‘Scott Pilgrim Vs. The World’ didn’t go over well in its opening weekend. It’s quickly leaving theaters. The critics generally approved of it, but persons over 25 seemed mostly befuddled, with the possible exception being the 40-year-old dude sitting in front of me when I first saw it who couldn’t stop laughing. It seems that it’s cursed by the generation gap and the fact that summer is over and young folks might not afford to see two movies, so we chose ‘The Expendables’ instead, which is a shame because by all accounts that film kind of sucks. ‘Scott’ may be so perfectly tailored for the “ADD Generation” that general audiences just don’t get it. I’m pretty sure they will, though, once the film hits video, and the geek community catches on.

From a more objective standpoint, without sentimentality, what makes ‘Scott’ so deserving of four stars? The excellence of the craft, the wit, and the invention. ‘Scott’ moves fast and is deeply layered. I sincerely hope it gets an Oscar nod for best editing. The cinematography is unique, striking, and often quite beautiful. In a world of teal and orange, ‘Scott’ dares to use a varied, eye-popping color palate.  It dares to try visual storytelling techniques not seen outside of video games and comic books, and succeeds in making perhaps the most inventive film in the past 10 years.  It doesn’t matter if you get it or like it or not, ‘Scott Pilgrim Vs. The World’ is a significant film.  I happen to think it’s fantastic.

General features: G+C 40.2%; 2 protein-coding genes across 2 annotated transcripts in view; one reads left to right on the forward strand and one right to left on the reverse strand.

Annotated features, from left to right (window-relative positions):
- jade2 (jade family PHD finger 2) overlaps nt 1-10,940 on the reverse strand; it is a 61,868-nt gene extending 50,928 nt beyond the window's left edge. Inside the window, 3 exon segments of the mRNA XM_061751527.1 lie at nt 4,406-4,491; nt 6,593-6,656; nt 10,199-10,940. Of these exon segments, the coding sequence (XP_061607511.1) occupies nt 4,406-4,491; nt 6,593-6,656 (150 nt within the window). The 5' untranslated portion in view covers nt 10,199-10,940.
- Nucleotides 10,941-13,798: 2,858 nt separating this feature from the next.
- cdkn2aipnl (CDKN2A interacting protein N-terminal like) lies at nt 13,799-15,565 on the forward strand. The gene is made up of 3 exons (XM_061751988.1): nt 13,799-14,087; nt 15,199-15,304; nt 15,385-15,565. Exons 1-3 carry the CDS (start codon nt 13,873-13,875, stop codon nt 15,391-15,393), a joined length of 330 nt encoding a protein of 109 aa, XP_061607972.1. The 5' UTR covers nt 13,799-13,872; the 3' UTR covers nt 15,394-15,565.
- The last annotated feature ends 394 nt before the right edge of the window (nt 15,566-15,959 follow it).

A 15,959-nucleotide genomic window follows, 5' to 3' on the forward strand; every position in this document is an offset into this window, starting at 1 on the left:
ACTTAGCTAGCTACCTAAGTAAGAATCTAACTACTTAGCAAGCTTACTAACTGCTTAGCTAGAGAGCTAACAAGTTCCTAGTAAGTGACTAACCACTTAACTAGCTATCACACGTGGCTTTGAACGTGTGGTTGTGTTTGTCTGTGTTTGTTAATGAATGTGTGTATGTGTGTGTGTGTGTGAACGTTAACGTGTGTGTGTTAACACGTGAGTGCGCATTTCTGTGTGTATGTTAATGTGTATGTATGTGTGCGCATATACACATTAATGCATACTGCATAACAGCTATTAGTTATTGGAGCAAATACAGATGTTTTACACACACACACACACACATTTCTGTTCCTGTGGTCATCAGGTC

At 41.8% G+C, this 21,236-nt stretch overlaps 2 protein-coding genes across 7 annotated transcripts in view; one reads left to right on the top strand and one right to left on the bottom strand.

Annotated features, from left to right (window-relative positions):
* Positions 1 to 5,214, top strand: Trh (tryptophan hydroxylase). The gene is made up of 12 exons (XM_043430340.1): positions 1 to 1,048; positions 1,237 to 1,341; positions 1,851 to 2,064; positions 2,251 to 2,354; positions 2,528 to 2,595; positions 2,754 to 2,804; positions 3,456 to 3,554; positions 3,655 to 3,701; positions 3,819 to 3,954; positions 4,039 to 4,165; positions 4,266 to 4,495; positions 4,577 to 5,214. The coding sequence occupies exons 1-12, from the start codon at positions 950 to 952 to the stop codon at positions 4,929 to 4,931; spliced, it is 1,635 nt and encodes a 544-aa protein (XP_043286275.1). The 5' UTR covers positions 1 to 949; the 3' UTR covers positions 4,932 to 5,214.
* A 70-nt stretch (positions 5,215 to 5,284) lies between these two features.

Buy It From Amazon: Scott Pilgrim Vs. The World [Blu-ray]


Stars:  ★★★☆

Summary:  A fun, clever, doubly-subversive animated fairy tale.

Review:  I’m not a fan of the majority of DreamWorks Animation.  They tend to rely on pop culture familiarity, some adult humor, and a lack of strong, intelligent themes & plots.  I haven’t seen all of them — I’m willing to watch more in the hope of proving myself wrong — but the second major CGI film they produced, ‘Shrek’, remains my favorite thus far.

The film seems to have uneven tone at first glance, bobbing and weaving between a fairly adult, cynical and subversive story, and a message movie that is universally appealing, hopeful, and traditional of western cultures.  The titular protagonist perfectly embodies this narrative conflict (calling himself “an onion with layers”), which is what we call a smart move.  In the opening, he literally wipes himself with a page from an archetypical fairy story, but by the end he embraces it wholeheartedly.  This isn’t a standard subversion of fairy tales.  It is a subversion of subversions of fairy tales.  The main theme is appearances, accompanying assumptions, and the damage jumping to conclusions does to everyone… which is why the apparently wobbly tone is actually an integral part of the film.  It’s kind of interesting, actually, because the film’s ability to keep the audience on its toes is also shared by Disney’s 2003 film ‘Pirates of the Caribbean’, which was also co-written by Ted Elliot and Terry Rossio.  Hmm.